3.7 Molecular docking of estradiol and retinoic acid to TMPRSS2 and CTSB/L genes

Molecular docking studies have largely been employed to know the binding modes of ligand and receptor and are generally used in drug discovery. Through the docking, we here assessed the interaction of estradiol and retinoic acid to TMPRSS2 and CTSB/L. The proposed binding mode is presented in Figs 5 and 6, and the docking results based on the binding affinity have been represented in Table 1.

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Fig 5. Molecular docking study of estradiol to TMPRSS2, CTSB, and CTSL.

(A) Two-dimensional (2D) diagrams of TMPRSS2-estradiol interactions using Ligplot+. The figure provides the information about the interactions, the protein residues and interactions are colored accordingly. (B) The best docking pose in the three-dimensional (3D) structure of the protein. The black dotted line denotes the intermolecular hydrogen bond interactions. Similarly, (C) 2D diagrams of CTSB-estradiol interactions and (D) binding poses in the 3-D structure are shown. (E) and (F) represents 2-D interactions for CTSL-estradiol and 3-D binding poses, respectively.

https://doi.org/10.1371/journal.pone.0256141.g005

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Fig 6. Molecular docking study of retinoic acid to TMPRSS2, CTSB, and CTSL.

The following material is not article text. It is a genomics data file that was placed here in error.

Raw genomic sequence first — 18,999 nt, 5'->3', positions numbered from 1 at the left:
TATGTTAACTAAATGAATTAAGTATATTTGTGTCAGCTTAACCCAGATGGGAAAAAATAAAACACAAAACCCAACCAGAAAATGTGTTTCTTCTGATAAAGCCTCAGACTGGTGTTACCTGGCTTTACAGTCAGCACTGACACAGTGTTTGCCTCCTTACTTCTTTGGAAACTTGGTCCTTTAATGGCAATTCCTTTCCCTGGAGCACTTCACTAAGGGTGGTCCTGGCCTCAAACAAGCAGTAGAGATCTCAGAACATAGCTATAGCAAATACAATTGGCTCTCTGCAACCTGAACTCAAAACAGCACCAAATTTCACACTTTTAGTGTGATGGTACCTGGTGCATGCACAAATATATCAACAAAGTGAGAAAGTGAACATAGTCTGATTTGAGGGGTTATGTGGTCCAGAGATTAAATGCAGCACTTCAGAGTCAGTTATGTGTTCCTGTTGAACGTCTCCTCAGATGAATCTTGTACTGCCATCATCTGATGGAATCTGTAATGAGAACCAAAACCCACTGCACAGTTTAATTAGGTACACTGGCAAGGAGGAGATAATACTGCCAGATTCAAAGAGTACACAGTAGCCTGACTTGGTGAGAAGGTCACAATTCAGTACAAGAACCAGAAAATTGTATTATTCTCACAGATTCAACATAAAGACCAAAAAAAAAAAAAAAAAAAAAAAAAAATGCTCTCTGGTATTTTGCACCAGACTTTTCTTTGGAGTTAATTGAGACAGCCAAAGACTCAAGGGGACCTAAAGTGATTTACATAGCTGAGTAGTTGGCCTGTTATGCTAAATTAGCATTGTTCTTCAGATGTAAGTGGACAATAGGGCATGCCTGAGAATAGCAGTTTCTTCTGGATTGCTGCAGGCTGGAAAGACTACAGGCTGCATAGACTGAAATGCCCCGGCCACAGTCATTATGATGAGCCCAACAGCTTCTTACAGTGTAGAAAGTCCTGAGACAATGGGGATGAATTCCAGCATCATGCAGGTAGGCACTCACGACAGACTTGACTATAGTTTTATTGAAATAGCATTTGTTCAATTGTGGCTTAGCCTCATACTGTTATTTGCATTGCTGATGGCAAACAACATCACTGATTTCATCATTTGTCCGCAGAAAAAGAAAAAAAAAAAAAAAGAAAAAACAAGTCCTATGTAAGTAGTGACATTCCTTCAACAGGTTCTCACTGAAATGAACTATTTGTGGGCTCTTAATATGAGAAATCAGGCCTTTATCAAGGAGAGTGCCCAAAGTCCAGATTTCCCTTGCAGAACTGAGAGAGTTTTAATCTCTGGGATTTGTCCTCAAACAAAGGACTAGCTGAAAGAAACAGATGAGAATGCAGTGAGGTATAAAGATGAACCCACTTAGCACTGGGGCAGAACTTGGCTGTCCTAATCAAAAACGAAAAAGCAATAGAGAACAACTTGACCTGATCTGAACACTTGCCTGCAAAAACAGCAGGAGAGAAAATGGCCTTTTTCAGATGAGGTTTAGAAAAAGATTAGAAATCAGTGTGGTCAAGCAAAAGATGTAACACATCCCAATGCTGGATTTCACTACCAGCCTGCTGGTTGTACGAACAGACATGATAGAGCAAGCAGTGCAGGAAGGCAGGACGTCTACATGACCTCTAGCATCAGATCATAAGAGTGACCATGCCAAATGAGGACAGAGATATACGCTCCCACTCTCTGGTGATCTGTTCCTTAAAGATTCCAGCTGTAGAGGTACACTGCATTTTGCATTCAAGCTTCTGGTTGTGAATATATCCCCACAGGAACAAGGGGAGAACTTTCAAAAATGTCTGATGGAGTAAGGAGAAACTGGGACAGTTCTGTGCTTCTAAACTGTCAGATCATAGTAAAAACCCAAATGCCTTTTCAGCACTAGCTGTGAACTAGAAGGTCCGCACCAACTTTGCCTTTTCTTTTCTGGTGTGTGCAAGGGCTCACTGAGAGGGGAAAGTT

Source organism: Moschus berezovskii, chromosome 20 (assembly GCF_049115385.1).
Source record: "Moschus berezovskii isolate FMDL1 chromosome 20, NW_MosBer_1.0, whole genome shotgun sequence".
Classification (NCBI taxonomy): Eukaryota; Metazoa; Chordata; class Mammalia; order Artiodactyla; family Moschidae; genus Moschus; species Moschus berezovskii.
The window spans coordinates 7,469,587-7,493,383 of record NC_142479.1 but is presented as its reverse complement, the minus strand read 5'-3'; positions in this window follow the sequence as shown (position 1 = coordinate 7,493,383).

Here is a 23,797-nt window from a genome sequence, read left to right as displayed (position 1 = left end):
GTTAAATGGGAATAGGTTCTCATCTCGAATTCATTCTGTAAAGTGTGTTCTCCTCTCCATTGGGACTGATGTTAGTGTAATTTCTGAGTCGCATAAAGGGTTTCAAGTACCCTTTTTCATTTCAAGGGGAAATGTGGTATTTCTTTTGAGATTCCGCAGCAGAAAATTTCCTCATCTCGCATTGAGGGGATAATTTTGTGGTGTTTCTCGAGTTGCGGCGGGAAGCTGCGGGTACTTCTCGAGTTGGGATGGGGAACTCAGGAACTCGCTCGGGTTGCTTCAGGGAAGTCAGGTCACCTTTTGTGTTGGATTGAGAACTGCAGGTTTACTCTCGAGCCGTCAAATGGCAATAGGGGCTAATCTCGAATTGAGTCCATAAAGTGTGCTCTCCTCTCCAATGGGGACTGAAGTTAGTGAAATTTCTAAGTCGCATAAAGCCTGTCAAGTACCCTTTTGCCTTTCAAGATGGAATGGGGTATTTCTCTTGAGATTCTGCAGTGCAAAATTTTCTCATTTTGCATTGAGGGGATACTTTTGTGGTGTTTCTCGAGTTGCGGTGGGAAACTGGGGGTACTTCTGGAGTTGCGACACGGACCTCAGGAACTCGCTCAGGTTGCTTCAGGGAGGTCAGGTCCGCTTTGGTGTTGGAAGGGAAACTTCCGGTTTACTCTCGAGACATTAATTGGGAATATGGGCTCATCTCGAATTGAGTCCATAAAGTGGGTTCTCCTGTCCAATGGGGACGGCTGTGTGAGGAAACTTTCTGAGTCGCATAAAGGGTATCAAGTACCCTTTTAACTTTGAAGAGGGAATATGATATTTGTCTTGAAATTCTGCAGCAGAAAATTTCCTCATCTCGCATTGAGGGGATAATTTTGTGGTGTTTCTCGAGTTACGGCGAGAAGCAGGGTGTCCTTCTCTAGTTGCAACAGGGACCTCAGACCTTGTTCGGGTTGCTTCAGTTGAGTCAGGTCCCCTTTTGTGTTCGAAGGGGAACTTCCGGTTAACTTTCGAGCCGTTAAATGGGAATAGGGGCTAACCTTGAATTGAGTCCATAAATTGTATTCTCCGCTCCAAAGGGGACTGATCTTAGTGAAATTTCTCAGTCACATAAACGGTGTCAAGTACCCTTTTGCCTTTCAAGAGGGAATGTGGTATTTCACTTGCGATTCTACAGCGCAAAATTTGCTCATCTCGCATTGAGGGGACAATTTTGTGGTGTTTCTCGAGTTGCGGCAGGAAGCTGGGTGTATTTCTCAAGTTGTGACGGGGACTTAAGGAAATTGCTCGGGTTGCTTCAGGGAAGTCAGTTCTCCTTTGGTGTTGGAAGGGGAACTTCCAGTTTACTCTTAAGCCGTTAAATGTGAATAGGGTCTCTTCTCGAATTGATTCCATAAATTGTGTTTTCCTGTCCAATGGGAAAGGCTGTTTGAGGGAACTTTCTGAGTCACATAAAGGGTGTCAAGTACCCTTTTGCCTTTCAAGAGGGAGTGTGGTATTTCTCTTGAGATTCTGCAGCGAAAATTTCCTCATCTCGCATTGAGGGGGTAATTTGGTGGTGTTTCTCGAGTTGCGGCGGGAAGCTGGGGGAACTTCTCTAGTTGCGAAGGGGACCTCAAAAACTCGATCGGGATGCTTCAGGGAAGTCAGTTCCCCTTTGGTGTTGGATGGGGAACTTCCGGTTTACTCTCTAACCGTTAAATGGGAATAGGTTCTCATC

2D diagrams of (A) TMPRSS2- retinoic acid, (C) CTSB-retinoic acid, and (E) CTSL-retinoic acid interactions from Ligplot+ analysis. The figure provides the information about the interactions and the protein residues and interactions are colored accordingly. The best docking poses in the 3D structure of the proteins are represented in (B), (D), and (F).

https://doi.org/10.1371/journal.pone.0256141.g006

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Table 1. Molecular docking results of estradiol and retinoic acid to target TMPRSS2 and CTSB/L.

https://doi.org/10.1371/journal.pone.0256141.t001

The interaction analysis of estradiol with TMPRSS2 revealed the formation of two hydrogen (H) bonds at ASN177 and TYR180 positions along with thirteen Van der Waal bonds and one pi-sulfur and alkyl bond each (Fig 5A and 5B). The interaction of estradiol with CTSL revealed the formation of two H-bonds at the position, GLY20 and GLY194 along with seven Van der Waal bonds and two alkyl bonds (Fig 5C and 5D). Interaction study of estradiol with CTSB showed one H-bond at VAL5 position along with nine Van der Waal bonds, one carbon-hydrogen bond, and three other bonds (Fig 5E and 5F).